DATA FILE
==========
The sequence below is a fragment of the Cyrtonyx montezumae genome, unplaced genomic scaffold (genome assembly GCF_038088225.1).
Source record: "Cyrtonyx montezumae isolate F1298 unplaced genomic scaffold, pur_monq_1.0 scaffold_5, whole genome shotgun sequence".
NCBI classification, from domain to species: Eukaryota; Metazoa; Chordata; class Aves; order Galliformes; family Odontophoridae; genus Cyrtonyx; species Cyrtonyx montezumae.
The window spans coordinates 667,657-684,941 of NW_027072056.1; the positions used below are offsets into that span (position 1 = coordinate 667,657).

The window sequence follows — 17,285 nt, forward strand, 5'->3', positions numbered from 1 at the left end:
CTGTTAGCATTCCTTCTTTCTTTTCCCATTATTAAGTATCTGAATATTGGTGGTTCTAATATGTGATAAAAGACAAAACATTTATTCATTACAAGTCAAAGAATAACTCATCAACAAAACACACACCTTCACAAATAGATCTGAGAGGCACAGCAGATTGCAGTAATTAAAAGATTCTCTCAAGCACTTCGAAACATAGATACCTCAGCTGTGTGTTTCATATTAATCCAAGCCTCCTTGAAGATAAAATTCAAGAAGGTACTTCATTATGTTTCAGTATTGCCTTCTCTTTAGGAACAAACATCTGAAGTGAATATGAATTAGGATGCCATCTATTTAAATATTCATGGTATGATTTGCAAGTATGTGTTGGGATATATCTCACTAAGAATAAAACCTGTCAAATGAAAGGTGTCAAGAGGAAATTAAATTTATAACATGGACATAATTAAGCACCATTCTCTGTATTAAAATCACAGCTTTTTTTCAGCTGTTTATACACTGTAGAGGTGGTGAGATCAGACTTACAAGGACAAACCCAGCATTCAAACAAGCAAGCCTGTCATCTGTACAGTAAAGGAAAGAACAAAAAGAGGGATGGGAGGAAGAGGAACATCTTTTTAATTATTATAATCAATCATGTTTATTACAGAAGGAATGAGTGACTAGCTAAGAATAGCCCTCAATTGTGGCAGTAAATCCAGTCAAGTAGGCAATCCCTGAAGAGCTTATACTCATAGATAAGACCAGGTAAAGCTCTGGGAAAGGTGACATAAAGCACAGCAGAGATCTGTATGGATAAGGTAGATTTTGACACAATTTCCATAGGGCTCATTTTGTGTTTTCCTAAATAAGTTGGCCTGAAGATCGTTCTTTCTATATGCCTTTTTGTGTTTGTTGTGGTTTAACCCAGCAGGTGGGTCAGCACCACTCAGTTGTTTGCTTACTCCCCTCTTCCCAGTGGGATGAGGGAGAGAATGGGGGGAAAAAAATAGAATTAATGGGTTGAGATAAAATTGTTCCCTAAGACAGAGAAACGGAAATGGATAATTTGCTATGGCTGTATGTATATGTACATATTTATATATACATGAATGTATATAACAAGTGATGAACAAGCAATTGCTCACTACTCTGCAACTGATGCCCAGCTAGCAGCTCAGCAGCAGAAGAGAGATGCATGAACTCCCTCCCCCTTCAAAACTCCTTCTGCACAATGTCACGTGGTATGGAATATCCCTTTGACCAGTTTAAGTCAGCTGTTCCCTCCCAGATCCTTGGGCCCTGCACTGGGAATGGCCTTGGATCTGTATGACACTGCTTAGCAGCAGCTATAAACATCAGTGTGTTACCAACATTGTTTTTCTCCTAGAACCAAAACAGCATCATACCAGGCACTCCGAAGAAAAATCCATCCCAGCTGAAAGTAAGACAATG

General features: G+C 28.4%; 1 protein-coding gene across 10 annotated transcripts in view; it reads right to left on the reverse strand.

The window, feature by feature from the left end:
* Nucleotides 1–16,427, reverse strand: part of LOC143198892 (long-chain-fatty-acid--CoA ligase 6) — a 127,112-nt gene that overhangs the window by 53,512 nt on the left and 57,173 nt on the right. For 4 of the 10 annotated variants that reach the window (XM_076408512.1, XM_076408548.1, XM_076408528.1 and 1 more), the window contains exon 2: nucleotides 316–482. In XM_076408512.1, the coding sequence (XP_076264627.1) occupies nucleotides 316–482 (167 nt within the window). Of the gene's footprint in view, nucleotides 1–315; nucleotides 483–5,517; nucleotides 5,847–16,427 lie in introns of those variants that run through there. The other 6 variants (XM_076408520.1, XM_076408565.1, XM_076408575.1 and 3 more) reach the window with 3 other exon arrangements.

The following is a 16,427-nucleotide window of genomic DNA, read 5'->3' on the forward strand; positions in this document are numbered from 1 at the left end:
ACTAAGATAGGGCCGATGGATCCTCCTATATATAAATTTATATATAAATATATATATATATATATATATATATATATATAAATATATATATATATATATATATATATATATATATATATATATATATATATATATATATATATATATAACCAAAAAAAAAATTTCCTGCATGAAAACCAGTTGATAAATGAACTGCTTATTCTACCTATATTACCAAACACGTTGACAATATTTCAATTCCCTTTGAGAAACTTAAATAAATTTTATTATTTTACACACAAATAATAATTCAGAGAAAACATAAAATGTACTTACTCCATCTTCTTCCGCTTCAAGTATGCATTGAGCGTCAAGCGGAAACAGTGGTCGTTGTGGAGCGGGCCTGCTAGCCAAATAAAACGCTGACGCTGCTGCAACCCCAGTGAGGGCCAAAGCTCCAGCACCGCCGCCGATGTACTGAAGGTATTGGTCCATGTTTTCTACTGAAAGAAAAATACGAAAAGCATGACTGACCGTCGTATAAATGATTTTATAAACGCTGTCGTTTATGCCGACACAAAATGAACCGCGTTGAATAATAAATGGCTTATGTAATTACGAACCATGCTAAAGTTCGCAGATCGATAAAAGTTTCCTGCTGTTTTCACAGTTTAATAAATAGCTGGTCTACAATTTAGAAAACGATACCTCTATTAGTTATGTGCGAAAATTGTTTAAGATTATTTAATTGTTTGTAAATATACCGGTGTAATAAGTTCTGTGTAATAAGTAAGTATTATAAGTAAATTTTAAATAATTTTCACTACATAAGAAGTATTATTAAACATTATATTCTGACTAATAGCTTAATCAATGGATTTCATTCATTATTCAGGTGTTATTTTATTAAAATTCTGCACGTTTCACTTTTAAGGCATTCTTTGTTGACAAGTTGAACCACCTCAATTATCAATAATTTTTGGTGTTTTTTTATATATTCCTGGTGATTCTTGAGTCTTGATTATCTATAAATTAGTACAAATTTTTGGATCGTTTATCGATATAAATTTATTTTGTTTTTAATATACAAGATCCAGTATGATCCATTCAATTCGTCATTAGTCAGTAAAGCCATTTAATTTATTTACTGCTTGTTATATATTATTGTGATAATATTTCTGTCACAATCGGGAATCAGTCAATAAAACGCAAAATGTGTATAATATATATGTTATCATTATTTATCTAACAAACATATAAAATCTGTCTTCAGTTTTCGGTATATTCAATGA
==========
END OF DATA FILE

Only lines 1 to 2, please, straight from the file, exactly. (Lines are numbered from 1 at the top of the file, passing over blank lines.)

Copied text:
The sequence below is a fragment of the Cyrtonyx montezumae genome, unplaced genomic scaffold (genome assembly GCF_038088225.1).
Source record: "Cyrtonyx montezumae isolate F1298 unplaced genomic scaffold, pur_monq_1.0 scaffold_5, whole genome shotgun sequence".